Robert Sharoff is an architectural writer for The New York Times, Washington Post, Chicago Tribune, and Chicago Magazine. With photographer William Zbaren, he has produced books highlighting the architecture of Detroit and St. Louis. He is a former senior editor with REALTOR® Magazine.
Your Money When You Need it
Factoring makes its debut as a money management tool for salespeople.
August 1, 2000
A perennial problem for many real estate professionals is cash flow—or rather the lack of it.
“We’re like farmers. We get paid in lumps,” says Jo Stanton Ivey of Stanton Real Estate in Woodland Park, Colo. “We make scads of money when a transaction closes but nothing in between.”
“We’re on a roller coaster,” says Kathleen Knox, a salesperson with Prudential Prime Properties, Little, Mass. “I do a lot of business--probably 60 transactions a year—and there are months when I have 10 closings and months when I have one. My expenses, however, don’t change. It’s one of the really hard things to manage in this business.”
Both Ivey and Knox have recently started using a new service, called factoring, to even out the peaks and valleys in their incomes.
What is factoring? It’s the buying of accounts receivable at a discount; for example, a finance company buys a salesperson’s unpaid commission. That allows the salesperson to be paid immediately instead of having to wait 30 or more days until a deal closes.
In the past few years, several national factoring companies have started focusing on real estate salespeople. Among that group are eCommission, Commission Advance, and Commissions Today LLC. There are also some smaller local and franchise companies. Earlier this year, Commissions Today signed a preferred vendor agreement with NAR. eCommission has a similar agreement with Cendant and Prudential, and both Commission Advance and Commission Connection have agreements with Realty Executives.
No one denies that financing options are limited for salespeople. Most don’t qualify for small business loans. The other options--home equity loans and borrowing against other collateral--may or may not be possible and at any rate are probably not practical over the long term.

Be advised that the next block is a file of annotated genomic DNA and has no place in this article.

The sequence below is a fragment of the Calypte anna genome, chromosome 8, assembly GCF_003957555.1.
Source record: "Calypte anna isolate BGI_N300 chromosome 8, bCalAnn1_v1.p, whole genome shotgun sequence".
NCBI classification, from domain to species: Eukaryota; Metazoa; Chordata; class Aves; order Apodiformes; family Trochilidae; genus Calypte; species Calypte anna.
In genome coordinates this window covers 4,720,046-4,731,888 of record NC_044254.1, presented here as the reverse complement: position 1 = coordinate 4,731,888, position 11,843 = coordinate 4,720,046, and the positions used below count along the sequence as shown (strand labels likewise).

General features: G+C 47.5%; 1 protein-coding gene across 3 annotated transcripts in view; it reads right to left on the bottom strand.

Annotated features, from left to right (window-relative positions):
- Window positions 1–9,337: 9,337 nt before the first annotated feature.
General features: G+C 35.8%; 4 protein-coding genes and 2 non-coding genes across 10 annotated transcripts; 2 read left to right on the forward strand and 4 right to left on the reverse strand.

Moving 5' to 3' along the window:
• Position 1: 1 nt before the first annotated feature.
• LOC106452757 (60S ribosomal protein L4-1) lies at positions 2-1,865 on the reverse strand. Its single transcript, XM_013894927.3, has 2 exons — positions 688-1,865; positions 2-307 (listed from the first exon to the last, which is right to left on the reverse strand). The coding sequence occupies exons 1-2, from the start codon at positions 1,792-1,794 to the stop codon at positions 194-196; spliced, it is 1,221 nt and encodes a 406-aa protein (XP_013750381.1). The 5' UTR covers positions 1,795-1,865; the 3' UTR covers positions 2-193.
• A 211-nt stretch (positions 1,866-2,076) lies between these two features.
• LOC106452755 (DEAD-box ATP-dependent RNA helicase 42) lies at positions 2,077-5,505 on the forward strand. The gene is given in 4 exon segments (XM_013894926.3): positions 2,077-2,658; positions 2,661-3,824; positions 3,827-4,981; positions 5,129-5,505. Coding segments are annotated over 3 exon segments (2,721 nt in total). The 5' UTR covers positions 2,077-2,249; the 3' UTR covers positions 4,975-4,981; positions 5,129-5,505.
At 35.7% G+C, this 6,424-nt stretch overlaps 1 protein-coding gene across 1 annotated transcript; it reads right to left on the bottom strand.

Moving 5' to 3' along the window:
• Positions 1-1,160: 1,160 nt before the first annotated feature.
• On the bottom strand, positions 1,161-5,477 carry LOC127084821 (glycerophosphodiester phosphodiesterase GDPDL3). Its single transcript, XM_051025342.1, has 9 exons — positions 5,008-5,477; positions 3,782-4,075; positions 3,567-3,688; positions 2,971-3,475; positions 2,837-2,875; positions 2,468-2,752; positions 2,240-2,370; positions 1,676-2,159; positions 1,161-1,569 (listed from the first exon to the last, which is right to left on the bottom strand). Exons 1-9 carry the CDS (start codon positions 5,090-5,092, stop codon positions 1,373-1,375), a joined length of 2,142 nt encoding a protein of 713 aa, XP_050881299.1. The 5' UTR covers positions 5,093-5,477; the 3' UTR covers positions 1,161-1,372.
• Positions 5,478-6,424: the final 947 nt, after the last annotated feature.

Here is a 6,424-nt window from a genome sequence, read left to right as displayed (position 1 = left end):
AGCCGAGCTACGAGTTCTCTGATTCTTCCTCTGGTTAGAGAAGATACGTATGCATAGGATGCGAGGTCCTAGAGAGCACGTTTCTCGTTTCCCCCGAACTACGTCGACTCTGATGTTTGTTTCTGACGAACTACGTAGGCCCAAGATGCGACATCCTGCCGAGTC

Factoring, on the other hand, is readily available and a “good way to stabilize cash flow,” says Dennis Kelly, senior vice president of network services for Prudential. “It helps you keep your eye on selling real estate rather than on what’s closing this month.”
The process of applying for an advance is similar at all three companies; in addition to a signed contract, salespeople also need the approval of their brokers. The terms vary from company to company (see box). Turnaround is anywhere from one to two days. All the national companies do a considerable portion of their business over the Internet, but they also use fax and telephone. “When things go according to plan, it’s extremely convenient,” says Ward Chandler, cofounder of Commission Advance.
One thing to remember is that factoring needs to be used wisely. “We’re not known in this business for being great financial managers,” says Peter Burgdorff, president and CEO of Cendant’s ERA division. “If you’re using factoring to get cash to pay for advertising and other business expenses, that’s great. If you’re using it to buy new living room furniture, that’s not so great.”
Who, where, and how much
7150 E. Camelback Road, Suite 300
Scottsdale, AZ 85251
Advances up to 85 percent of a commission. Terms: $125 processing fee, plus 5 percent to 10 percent of total advance depending on length of time and amount.
Commissions Today LLC
P.O. Box 2547
Cornelius, NC 28031
Advances up to 80 percent of a commission. Terms: $69 per thousand dollars for 45 days. Additional days are $1 per thousand dollars up to 90 days.
111 Congress Ave., 26th Floor
Austin, TX 78701
Advances up to 80 percent of a commission. Terms: $99 transaction fee, plus $1 per thousand dollars of advance per day up to 120 days.
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